2. Late 19th/early 20th century Kurdish depredations against Jews rendering Kurdish areas of Turkey effectively Judenrein:
According to the American Jewish Yearbook, almost eight thousand Jews emigrated from Turkey to the United States between 1899 and 1912. Alliance Israelite Universelle reports further indicate that Jews living in rural eastern Anatolia suffered severely throughout this period due primarily to Muslim Kurdish depredations (From p. 108, The Legacy of Islamic Antisemitism):
In Diyarbarkir, Urfa, Siverek, Mardin, and several other cities of this region, Kurds continuously attacked Jewish communities, forcing them to pay taxes and contributions in addition to those already exacted by the Turkish authorities. The slightest tendency to resist was immediately suppressed with blood. Jews were crushed with scorn and had to accept all sorts of humiliations.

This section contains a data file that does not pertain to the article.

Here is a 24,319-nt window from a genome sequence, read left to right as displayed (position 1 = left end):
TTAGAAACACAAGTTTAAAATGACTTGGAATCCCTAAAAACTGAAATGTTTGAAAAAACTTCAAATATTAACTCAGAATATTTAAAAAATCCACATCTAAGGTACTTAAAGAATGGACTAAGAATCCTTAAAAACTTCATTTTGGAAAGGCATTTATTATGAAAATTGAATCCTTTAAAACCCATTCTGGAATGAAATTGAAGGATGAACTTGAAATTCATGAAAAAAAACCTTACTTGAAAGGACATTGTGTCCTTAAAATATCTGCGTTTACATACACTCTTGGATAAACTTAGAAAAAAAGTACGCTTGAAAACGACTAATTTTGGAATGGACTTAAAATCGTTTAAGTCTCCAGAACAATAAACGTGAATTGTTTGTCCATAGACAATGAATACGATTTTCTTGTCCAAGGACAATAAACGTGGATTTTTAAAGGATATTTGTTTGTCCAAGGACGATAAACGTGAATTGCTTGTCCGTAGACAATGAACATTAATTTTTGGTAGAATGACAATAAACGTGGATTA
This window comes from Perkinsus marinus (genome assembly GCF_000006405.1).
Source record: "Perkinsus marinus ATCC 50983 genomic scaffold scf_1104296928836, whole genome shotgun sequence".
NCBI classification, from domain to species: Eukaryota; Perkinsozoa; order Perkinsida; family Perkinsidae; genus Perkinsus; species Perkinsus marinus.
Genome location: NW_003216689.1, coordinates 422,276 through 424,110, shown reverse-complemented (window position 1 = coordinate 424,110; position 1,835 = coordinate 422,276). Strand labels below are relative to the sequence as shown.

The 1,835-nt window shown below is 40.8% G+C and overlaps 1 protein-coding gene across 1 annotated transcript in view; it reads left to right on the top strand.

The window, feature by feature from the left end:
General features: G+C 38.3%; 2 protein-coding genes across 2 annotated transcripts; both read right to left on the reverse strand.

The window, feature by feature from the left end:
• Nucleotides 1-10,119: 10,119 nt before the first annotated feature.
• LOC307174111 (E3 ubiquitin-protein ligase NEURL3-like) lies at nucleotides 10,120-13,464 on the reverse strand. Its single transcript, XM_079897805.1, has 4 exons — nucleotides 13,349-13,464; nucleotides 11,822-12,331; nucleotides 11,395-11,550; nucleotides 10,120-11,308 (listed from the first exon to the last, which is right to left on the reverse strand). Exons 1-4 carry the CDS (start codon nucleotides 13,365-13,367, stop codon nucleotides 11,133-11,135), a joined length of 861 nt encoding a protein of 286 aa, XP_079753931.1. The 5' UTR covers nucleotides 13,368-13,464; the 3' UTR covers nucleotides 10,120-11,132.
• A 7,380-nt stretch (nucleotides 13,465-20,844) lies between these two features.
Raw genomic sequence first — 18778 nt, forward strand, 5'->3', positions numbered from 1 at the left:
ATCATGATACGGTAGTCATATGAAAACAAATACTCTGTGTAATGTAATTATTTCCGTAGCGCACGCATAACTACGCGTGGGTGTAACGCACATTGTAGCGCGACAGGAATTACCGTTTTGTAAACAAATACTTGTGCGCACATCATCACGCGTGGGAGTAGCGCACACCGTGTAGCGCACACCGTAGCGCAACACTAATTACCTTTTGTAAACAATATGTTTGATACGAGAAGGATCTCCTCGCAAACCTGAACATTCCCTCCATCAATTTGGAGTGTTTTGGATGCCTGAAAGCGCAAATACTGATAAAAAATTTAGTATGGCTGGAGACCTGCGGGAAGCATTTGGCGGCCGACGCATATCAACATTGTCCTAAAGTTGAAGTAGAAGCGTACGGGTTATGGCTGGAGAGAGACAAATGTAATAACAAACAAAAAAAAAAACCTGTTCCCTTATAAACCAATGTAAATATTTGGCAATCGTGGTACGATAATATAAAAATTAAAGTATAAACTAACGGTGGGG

Thus, for instance, when rains were delayed in spring or late in autumn, Kurds went to Jewish graveyards, dug up newly buried corpses, cut off the heads and threw them in the river to appease Heaven’s wrath and bring on rain. In spite of the complaints of Jews to Turkish authorities, the perpetrators of such misdeeds remained, as was to be expected, undiscovered.
Toward the end of the nineteenth century, the insecurity of the Kurd[ish] country was so great that Jewish peddlers could no longer venture outside the cities. The communities of the vilayet [province] of Diyarbarkir fell into misery and diminished year after year. Thus, whilst in 1874 the town of Siverek situated on the Urfa road counted about fifty Jewish families, three decades later Joseph Niego, entrusted with a mission in Asia Minor by the Jewish Colonization Association, found only twenty-six household, totaling about 100 persons. Similarly, the 500 Jews who, according to Vital Cuinet, constituted the community of Mardin toward the end of the nineteenth century, were all gone by 1906. At that time, there remained in this town only one Jew, who had the task of guarding the synagogue.
This article would not be complete without an eyewitness description of Rosh Hashannah under Kurdish domination in the 19th century: